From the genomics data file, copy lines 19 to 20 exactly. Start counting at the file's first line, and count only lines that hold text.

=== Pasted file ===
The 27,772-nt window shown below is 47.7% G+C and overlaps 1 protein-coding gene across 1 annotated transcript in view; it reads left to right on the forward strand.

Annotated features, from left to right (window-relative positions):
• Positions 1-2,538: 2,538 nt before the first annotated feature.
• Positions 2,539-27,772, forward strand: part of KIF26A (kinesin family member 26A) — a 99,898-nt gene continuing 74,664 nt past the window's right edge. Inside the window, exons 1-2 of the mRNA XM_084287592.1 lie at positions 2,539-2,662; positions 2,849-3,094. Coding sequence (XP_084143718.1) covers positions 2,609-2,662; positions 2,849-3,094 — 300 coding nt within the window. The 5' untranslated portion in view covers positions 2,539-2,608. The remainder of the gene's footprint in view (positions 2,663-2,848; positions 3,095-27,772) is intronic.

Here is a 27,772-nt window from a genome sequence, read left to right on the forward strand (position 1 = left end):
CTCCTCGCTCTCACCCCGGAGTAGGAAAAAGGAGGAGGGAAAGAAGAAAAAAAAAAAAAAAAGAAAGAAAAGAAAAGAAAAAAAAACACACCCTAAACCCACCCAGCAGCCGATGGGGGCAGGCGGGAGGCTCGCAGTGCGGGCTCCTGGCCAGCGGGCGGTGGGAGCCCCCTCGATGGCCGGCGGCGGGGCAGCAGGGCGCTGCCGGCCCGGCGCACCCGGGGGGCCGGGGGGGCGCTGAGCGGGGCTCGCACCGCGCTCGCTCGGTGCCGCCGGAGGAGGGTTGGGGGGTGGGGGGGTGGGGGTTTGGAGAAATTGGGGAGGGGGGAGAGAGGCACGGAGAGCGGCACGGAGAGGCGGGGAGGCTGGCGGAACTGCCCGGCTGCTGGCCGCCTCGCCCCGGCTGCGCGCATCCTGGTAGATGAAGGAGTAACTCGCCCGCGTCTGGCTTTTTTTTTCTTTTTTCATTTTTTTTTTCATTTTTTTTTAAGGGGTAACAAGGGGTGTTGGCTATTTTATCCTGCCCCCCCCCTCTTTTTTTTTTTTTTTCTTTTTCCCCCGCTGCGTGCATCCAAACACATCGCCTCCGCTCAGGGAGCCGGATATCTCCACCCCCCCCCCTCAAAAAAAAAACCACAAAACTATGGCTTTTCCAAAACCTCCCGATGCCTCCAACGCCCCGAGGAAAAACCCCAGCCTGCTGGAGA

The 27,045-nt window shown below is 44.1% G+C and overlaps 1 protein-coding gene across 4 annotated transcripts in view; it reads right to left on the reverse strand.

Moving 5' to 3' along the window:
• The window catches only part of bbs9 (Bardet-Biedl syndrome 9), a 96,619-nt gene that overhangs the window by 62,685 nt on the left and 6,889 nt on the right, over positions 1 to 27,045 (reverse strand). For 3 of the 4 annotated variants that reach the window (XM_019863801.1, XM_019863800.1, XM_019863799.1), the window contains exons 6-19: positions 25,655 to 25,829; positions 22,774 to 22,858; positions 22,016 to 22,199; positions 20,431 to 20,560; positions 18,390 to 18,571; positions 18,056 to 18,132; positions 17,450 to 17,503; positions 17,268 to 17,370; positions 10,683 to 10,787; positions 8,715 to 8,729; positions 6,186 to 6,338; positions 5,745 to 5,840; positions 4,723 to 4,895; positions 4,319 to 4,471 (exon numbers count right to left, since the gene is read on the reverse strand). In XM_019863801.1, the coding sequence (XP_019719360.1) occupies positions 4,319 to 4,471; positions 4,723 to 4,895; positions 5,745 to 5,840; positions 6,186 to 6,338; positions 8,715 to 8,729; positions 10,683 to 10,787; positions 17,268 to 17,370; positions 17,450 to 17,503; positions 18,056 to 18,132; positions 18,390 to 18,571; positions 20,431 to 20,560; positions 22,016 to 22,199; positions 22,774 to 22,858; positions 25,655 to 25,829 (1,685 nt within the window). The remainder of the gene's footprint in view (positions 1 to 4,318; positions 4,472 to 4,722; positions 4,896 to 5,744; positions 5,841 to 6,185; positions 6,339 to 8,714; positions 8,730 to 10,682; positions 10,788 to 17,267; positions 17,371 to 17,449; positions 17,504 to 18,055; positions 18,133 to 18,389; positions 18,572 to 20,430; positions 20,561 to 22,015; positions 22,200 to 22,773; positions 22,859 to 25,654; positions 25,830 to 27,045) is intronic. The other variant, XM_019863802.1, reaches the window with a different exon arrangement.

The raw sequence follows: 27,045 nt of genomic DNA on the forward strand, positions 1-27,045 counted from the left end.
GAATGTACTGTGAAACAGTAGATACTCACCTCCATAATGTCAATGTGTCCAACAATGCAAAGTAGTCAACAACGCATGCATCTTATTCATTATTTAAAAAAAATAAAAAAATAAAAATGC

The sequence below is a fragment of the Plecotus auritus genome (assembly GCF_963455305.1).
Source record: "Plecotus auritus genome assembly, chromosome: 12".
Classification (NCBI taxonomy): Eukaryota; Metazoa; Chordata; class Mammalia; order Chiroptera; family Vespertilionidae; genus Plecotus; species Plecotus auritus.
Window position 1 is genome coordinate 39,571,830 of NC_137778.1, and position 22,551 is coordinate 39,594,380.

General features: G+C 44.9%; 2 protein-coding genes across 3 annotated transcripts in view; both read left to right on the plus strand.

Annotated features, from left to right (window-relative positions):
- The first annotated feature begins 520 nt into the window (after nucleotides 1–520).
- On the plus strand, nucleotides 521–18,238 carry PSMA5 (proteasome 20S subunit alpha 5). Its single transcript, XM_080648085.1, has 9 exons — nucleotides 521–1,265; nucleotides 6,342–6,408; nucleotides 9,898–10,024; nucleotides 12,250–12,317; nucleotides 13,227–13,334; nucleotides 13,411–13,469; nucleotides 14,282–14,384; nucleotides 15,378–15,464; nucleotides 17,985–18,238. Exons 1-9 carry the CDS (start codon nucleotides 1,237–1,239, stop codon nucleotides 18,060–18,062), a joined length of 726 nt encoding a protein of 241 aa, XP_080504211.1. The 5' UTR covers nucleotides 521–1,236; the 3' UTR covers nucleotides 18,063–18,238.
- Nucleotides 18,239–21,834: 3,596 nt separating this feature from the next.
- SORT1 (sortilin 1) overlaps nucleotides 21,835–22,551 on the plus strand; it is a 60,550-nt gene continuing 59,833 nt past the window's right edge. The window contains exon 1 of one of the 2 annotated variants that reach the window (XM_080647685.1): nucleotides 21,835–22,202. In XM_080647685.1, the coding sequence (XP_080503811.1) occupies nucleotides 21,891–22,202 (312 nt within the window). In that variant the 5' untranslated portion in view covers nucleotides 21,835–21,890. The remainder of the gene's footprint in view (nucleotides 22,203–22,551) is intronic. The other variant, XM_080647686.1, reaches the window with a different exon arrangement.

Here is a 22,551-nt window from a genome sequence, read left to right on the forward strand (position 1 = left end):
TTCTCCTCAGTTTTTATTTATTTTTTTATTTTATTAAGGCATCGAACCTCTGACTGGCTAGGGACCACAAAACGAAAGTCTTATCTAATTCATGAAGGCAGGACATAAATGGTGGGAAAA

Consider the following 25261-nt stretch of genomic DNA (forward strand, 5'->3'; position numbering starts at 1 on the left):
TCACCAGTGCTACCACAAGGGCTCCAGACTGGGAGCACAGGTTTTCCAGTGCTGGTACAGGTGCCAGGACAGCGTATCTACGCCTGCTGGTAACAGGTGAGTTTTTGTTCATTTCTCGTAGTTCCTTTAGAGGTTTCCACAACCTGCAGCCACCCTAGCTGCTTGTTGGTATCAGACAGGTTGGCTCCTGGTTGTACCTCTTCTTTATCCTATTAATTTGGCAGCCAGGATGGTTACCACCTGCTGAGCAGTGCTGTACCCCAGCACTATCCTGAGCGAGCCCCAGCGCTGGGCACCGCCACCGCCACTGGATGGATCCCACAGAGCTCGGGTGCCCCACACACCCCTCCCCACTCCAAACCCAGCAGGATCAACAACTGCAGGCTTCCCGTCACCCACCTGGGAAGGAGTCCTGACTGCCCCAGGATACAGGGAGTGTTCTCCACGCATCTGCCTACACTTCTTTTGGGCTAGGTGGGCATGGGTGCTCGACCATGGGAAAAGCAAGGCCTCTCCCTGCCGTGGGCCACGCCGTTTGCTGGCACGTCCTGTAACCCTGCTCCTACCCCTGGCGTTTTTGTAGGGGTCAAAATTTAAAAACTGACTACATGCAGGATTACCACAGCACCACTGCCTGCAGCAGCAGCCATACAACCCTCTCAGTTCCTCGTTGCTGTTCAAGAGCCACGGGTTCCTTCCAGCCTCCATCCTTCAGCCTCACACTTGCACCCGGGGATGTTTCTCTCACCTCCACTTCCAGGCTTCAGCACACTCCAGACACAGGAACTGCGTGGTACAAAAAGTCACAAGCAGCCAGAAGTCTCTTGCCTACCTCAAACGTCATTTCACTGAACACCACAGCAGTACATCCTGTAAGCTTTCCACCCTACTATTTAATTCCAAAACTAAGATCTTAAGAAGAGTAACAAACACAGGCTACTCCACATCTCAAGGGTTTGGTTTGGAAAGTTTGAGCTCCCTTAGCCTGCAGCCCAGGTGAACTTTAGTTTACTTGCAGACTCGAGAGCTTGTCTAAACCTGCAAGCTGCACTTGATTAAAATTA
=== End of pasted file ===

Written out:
- On the plus strand, nucleotides 521–18,238 carry PSMA5 (proteasome 20S subunit alpha 5). Its single transcript, XM_080648085.1, has 9 exons — nucleotides 521–1,265; nucleotides 6,342–6,408; nucleotides 9,898–10,024; nucleotides 12,250–12,317; nucleotides 13,227–13,334; nucleotides 13,411–13,469; nucleotides 14,282–14,384; nucleotides 15,378–15,464; nucleotides 17,985–18,238. Exons 1-9 carry the CDS (start codon nucleotides 1,237–1,239, stop codon nucleotides 18,060–18,062), a joined length of 726 nt encoding a protein of 241 aa, XP_080504211.1. The 5' UTR covers nucleotides 521–1,236; the 3' UTR covers nucleotides 18,063–18,238.
- Nucleotides 18,239–21,834: 3,596 nt separating this feature from the next.